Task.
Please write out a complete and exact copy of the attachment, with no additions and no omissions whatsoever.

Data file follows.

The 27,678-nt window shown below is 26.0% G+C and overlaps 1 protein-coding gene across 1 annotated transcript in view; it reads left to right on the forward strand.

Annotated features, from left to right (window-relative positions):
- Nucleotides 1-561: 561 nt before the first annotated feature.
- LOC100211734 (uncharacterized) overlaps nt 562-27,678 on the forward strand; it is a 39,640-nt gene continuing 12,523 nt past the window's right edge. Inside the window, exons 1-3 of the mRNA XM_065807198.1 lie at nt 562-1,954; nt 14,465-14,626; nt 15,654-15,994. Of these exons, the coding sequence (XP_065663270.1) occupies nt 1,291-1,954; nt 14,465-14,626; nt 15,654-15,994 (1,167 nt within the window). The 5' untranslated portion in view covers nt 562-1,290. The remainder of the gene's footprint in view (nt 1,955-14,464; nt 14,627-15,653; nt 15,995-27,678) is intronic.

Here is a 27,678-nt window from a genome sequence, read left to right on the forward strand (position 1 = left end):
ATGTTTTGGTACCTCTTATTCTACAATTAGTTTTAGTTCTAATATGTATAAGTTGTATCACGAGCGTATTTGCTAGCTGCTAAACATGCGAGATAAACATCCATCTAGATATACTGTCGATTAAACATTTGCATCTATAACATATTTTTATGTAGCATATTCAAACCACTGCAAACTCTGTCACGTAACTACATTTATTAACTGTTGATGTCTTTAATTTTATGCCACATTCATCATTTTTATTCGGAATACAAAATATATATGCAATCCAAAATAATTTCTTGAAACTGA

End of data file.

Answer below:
The 27,678-nt window shown below is 26.0% G+C and overlaps 1 protein-coding gene across 1 annotated transcript in view; it reads left to right on the forward strand.

Annotated features, from left to right (window-relative positions):
- Nucleotides 1-561: 561 nt before the first annotated feature.
- LOC100211734 (uncharacterized) overlaps nt 562-27,678 on the forward strand; it is a 39,640-nt gene continuing 12,523 nt past the window's right edge. Inside the window, exons 1-3 of the mRNA XM_065807198.1 lie at nt 562-1,954; nt 14,465-14,626; nt 15,654-15,994. Of these exons, the coding sequence (XP_065663270.1) occupies nt 1,291-1,954; nt 14,465-14,626; nt 15,654-15,994 (1,167 nt within the window). The 5' untranslated portion in view covers nt 562-1,290. The remainder of the gene's footprint in view (nt 1,955-14,464; nt 14,627-15,653; nt 15,995-27,678) is intronic.

Here is a 27,678-nt window from a genome sequence, read left to right on the forward strand (position 1 = left end):
ATGTTTTGGTACCTCTTATTCTACAATTAGTTTTAGTTCTAATATGTATAAGTTGTATCACGAGCGTATTTGCTAGCTGCTAAACATGCGAGATAAACATCCATCTAGATATACTGTCGATTAAACATTTGCATCTATAACATATTTTTATGTAGCATATTCAAACCACTGCAAACTCTGTCACGTAACTACATTTATTAACTGTTGATGTCTTTAATTTTATGCCACATTCATCATTTTTATTCGGAATACAAAATATATATGCAATCCAAAATAATTTCTTGAAACTGA